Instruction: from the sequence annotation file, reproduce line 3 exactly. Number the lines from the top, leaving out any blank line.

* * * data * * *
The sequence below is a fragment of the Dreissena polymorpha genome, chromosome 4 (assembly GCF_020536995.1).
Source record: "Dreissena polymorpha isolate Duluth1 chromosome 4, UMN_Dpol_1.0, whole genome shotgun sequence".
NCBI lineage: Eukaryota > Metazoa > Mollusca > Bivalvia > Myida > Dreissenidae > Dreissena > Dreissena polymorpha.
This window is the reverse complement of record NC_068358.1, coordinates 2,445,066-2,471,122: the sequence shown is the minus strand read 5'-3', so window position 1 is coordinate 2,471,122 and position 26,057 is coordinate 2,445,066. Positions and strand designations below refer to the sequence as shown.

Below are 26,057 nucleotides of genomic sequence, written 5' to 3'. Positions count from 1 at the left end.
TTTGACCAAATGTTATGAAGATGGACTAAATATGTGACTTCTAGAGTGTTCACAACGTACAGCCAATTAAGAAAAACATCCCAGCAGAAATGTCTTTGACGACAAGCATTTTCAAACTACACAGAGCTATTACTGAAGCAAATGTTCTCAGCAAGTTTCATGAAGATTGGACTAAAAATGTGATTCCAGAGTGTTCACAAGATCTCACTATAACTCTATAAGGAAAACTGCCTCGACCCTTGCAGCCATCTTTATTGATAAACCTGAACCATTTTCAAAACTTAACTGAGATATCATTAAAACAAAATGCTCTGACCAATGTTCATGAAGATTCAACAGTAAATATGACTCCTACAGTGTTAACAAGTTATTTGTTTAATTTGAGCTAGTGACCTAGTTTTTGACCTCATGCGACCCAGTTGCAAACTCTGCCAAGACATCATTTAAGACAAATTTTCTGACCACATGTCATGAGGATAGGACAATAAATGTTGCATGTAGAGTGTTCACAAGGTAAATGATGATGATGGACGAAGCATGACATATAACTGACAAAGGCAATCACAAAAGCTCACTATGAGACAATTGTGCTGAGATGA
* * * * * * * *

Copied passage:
NCBI lineage: Eukaryota > Metazoa > Mollusca > Bivalvia > Myida > Dreissenidae > Dreissena > Dreissena polymorpha.